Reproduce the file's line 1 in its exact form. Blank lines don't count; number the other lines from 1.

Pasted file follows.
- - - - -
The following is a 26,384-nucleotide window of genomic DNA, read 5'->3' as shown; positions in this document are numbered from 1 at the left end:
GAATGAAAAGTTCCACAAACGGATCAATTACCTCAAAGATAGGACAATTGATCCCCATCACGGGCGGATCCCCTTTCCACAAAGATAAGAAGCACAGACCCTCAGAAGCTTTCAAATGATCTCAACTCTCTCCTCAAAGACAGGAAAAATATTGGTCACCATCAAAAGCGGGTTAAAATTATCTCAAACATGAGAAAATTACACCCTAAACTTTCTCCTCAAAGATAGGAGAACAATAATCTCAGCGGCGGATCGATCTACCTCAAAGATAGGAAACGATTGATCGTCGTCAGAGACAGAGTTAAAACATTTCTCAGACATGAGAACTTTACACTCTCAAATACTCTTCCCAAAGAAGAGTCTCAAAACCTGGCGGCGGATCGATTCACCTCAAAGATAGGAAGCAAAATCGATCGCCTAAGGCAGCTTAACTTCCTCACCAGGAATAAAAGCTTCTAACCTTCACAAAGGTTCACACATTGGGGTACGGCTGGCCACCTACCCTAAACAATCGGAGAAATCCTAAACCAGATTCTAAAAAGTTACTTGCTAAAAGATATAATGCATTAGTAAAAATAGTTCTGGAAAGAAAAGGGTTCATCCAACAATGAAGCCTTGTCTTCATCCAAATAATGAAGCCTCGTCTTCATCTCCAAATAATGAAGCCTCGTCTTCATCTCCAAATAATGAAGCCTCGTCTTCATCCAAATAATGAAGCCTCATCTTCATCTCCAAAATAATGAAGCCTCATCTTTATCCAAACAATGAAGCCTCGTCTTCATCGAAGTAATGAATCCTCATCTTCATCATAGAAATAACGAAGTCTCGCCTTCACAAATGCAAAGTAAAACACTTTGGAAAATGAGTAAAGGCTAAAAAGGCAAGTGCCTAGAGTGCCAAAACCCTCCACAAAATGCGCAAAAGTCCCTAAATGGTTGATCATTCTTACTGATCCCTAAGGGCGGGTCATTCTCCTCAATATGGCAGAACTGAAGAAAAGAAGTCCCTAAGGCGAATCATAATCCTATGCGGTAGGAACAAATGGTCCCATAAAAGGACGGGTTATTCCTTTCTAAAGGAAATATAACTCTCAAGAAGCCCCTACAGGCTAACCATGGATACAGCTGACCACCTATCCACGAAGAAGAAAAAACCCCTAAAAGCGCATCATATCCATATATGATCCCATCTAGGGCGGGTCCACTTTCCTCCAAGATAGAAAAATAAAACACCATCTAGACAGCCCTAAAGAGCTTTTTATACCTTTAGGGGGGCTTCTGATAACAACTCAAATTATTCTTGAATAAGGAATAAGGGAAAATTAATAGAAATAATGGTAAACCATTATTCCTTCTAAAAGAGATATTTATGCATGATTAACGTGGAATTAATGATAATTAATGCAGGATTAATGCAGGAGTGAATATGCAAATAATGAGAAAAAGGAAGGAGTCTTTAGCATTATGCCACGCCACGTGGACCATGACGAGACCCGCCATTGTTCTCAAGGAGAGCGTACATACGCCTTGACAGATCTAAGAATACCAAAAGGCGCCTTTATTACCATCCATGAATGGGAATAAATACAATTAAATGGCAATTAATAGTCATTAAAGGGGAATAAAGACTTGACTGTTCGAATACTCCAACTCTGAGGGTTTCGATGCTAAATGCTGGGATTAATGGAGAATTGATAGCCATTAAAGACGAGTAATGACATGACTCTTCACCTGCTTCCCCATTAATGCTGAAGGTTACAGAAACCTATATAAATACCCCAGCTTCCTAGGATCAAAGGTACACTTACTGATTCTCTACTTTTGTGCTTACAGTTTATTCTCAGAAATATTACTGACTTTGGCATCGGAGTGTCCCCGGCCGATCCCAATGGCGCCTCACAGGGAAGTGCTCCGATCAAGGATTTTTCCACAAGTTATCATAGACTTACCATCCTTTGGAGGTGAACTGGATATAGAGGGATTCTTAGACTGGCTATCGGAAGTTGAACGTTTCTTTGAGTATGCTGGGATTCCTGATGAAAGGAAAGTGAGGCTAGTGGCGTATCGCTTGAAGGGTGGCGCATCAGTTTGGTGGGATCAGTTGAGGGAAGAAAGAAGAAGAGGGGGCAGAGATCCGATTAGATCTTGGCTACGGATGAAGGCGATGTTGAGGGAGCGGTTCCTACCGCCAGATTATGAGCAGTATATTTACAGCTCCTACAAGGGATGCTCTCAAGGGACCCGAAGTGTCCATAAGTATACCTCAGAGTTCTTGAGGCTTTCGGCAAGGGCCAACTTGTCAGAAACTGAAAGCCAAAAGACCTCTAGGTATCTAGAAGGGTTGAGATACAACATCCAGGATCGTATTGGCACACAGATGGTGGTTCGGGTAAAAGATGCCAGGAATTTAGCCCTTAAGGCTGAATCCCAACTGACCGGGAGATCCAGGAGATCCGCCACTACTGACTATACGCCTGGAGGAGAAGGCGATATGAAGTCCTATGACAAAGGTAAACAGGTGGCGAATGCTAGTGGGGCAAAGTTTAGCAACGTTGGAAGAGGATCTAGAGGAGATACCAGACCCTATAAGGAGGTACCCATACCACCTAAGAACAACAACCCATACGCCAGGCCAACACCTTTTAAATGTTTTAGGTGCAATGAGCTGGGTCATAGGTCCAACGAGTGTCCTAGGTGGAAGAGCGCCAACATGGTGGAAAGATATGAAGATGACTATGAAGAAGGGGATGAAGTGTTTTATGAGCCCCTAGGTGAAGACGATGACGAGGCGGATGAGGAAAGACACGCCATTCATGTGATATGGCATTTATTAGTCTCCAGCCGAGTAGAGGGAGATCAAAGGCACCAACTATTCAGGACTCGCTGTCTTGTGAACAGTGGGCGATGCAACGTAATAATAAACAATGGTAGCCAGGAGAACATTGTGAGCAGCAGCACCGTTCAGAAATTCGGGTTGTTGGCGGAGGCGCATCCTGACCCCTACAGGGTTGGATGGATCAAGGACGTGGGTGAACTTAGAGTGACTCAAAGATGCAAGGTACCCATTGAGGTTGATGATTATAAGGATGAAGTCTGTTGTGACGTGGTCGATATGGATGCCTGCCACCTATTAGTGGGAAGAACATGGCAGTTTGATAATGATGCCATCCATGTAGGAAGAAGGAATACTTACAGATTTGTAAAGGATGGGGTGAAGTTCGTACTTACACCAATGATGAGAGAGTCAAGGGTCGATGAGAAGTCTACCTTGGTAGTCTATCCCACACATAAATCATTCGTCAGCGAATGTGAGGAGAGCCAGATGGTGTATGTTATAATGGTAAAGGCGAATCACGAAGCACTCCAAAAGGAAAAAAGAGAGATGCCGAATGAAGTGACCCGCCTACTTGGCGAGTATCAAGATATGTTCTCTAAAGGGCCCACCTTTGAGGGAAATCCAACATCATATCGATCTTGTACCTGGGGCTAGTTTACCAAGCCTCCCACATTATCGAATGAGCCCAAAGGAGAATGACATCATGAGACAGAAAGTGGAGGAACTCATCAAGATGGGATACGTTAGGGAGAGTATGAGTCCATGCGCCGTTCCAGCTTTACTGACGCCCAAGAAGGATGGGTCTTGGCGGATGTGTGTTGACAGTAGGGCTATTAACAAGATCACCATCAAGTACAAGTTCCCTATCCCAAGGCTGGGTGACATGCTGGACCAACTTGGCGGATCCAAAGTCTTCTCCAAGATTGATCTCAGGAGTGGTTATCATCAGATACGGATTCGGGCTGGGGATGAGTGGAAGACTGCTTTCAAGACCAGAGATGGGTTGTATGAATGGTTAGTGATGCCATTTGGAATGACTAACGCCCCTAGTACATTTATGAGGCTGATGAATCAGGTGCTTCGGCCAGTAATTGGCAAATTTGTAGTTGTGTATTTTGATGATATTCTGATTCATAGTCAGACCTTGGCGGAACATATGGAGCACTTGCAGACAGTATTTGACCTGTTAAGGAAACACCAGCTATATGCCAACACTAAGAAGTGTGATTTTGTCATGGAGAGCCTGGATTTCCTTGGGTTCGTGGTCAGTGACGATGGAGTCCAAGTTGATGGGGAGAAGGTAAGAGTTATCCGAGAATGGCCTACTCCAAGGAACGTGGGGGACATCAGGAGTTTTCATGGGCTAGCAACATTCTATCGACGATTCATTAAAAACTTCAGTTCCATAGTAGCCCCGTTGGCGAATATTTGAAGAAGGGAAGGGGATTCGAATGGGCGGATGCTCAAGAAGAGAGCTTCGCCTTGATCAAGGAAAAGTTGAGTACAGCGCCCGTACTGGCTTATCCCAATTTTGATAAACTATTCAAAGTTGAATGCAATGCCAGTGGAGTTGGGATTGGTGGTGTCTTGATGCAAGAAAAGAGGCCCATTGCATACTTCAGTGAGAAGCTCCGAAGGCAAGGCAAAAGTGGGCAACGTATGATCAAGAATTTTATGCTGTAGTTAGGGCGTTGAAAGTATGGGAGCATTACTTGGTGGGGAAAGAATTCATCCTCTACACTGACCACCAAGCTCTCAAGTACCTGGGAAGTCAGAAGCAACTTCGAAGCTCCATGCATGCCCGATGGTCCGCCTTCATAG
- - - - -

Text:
The following is a 26,384-nucleotide window of genomic DNA, read 5'->3' as shown; positions in this document are numbered from 1 at the left end: